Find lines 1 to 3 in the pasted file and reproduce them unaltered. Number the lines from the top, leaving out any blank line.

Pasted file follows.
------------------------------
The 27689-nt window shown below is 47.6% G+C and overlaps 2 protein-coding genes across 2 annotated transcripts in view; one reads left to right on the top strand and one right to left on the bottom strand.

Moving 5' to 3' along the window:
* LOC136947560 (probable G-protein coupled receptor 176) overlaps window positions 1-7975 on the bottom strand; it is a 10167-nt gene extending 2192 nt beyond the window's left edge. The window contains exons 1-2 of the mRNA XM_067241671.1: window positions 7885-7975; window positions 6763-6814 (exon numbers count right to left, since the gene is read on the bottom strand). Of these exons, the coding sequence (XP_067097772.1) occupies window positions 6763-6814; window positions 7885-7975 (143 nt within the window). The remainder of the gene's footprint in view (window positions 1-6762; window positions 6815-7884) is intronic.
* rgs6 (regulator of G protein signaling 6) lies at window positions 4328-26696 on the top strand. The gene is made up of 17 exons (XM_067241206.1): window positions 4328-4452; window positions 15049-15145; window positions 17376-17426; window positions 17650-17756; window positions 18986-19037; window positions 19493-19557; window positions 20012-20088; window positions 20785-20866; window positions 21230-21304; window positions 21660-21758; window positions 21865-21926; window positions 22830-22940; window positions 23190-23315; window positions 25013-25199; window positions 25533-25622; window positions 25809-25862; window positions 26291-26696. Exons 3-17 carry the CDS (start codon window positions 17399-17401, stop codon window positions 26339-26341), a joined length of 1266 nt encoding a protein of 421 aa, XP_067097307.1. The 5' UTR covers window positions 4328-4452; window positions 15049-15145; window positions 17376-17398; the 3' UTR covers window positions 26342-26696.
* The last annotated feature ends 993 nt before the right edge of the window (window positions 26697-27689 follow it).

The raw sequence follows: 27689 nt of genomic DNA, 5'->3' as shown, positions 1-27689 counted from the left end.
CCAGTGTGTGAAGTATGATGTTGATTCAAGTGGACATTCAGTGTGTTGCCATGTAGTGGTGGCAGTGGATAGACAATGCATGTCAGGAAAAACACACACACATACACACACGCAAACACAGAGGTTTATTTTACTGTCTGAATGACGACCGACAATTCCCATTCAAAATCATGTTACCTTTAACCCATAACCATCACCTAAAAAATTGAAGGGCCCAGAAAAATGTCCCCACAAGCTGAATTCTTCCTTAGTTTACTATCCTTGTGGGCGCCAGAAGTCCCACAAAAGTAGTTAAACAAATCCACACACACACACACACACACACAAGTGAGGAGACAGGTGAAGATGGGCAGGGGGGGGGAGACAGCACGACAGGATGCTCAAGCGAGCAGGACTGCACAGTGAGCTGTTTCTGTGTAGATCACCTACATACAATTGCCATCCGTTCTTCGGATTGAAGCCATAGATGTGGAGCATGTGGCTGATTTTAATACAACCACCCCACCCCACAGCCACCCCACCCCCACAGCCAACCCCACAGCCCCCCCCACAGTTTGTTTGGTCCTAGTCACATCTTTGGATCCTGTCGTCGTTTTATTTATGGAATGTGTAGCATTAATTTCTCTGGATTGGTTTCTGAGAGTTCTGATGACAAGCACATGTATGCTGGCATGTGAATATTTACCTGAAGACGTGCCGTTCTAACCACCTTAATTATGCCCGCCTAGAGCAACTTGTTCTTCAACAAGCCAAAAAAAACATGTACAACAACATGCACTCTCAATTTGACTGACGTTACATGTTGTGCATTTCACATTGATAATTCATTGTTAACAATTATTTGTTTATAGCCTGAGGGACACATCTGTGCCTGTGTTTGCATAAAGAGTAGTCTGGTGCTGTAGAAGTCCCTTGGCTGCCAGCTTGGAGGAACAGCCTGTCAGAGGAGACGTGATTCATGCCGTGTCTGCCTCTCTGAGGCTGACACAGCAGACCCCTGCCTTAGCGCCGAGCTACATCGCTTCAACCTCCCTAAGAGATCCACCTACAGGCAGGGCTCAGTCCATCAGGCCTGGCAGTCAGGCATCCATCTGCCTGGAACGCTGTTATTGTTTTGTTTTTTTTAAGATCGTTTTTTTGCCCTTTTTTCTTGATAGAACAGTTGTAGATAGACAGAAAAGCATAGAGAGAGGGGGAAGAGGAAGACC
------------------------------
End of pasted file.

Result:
The 27689-nt window shown below is 47.6% G+C and overlaps 2 protein-coding genes across 2 annotated transcripts in view; one reads left to right on the top strand and one right to left on the bottom strand.

Moving 5' to 3' along the window:
* LOC136947560 (probable G-protein coupled receptor 176) overlaps window positions 1-7975 on the bottom strand; it is a 10167-nt gene extending 2192 nt beyond the window's left edge. The window contains exons 1-2 of the mRNA XM_067241671.1: window positions 7885-7975; window positions 6763-6814 (exon numbers count right to left, since the gene is read on the bottom strand). Of these exons, the coding sequence (XP_067097772.1) occupies window positions 6763-6814; window positions 7885-7975 (143 nt within the window). The remainder of the gene's footprint in view (window positions 1-6762; window positions 6815-7884) is intronic.